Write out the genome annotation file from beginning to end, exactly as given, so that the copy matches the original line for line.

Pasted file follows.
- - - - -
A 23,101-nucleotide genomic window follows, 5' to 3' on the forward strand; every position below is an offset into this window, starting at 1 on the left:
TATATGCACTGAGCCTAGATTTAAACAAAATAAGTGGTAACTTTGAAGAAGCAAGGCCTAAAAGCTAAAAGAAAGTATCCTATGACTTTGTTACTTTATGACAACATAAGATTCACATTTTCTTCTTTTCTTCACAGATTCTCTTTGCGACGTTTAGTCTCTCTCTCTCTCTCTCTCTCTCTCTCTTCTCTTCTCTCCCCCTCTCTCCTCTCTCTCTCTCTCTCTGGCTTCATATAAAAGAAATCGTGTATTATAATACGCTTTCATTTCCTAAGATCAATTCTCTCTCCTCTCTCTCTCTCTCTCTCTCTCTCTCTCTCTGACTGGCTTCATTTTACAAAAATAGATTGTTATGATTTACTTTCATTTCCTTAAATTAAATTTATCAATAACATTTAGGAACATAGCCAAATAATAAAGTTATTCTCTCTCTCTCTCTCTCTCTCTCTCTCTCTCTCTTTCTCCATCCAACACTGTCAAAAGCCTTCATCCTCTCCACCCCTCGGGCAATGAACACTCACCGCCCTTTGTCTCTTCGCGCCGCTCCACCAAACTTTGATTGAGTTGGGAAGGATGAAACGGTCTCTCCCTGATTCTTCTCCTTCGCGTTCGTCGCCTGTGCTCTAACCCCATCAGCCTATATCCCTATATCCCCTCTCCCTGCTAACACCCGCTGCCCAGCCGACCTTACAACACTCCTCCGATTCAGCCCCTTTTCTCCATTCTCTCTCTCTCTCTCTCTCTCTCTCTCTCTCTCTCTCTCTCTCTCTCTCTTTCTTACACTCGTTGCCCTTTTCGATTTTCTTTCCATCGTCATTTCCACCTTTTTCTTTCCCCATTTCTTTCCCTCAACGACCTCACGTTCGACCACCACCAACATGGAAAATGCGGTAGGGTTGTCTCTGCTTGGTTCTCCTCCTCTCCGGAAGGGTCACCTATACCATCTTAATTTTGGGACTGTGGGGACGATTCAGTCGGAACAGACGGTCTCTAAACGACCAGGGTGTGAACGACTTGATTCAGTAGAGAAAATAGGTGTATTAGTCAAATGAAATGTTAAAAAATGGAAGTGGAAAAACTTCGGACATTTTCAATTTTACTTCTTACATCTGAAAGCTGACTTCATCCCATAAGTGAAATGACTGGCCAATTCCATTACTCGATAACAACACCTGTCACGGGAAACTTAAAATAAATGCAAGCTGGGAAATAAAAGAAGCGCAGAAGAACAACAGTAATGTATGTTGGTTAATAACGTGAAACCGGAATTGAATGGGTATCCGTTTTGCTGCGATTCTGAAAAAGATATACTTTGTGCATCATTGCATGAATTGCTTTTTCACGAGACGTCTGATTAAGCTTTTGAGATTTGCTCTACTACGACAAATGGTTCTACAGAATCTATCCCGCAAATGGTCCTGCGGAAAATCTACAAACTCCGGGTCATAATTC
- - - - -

A 23,101-nucleotide genomic window follows, 5' to 3' on the forward strand; every position below is an offset into this window, starting at 1 on the left:
TATATGCACTGAGCCTAGATTTAAACAAAATAAGTGGTAACTTTGAAGAAGCAAGGCCTAAAAGCTAAAAGAAAGTATCCTATGACTTTGTTACTTTATGACAACATAAGATTCACATTTTCTTCTTTTCTTCACAGATTCTCTTTGCGACGTTTAGTCTCTCTCTCTCTCTCTCTCTCTCTCTCTTCTCTTCTCTCCCCCTCTCTCCTCTCTCTCTCTCTCTCTGGCTTCATATAAAAGAAATCGTGTATTATAATACGCTTTCATTTCCTAAGATCAATTCTCTCTCCTCTCTCTCTCTCTCTCTCTCTCTCTCTCTCTGACTGGCTTCATTTTACAAAAATAGATTGTTATGATTTACTTTCATTTCCTTAAATTAAATTTATCAATAACATTTAGGAACATAGCCAAATAATAAAGTTATTCTCTCTCTCTCTCTCTCTCTCTCTCTCTCTCTCTTTCTCCATCCAACACTGTCAAAAGCCTTCATCCTCTCCACCCCTCGGGCAATGAACACTCACCGCCCTTTGTCTCTTCGCGCCGCTCCACCAAACTTTGATTGAGTTGGGAAGGATGAAACGGTCTCTCCCTGATTCTTCTCCTTCGCGTTCGTCGCCTGTGCTCTAACCCCATCAGCCTATATCCCTATATCCCCTCTCCCTGCTAACACCCGCTGCCCAGCCGACCTTACAACACTCCTCCGATTCAGCCCCTTTTCTCCATTCTCTCTCTCTCTCTCTCTCTCTCTCTCTCTCTCTCTCTCTCTCTCTCTCTTTCTTACACTCGTTGCCCTTTTCGATTTTCTTTCCATCGTCATTTCCACCTTTTTCTTTCCCCATTTCTTTCCCTCAACGACCTCACGTTCGACCACCACCAACATGGAAAATGCGGTAGGGTTGTCTCTGCTTGGTTCTCCTCCTCTCCGGAAGGGTCACCTATACCATCTTAATTTTGGGACTGTGGGGACGATTCAGTCGGAACAGACGGTCTCTAAACGACCAGGGTGTGAACGACTTGATTCAGTAGAGAAAATAGGTGTATTAGTCAAATGAAATGTTAAAAAATGGAAGTGGAAAAACTTCGGACATTTTCAATTTTACTTCTTACATCTGAAAGCTGACTTCATCCCATAAGTGAAATGACTGGCCAATTCCATTACTCGATAACAACACCTGTCACGGGAAACTTAAAATAAATGCAAGCTGGGAAATAAAAGAAGCGCAGAAGAACAACAGTAATGTATGTTGGTTAATAACGTGAAACCGGAATTGAATGGGTATCCGTTTTGCTGCGATTCTGAAAAAGATATACTTTGTGCATCATTGCATGAATTGCTTTTTCACGAGACGTCTGATTAAGCTTTTGAGATTTGCTCTACTACGACAAATGGTTCTACAGAATCTATCCCGCAAATGGTCCTGCGGAAAATCTACAAACTCCGGGTCATAATTC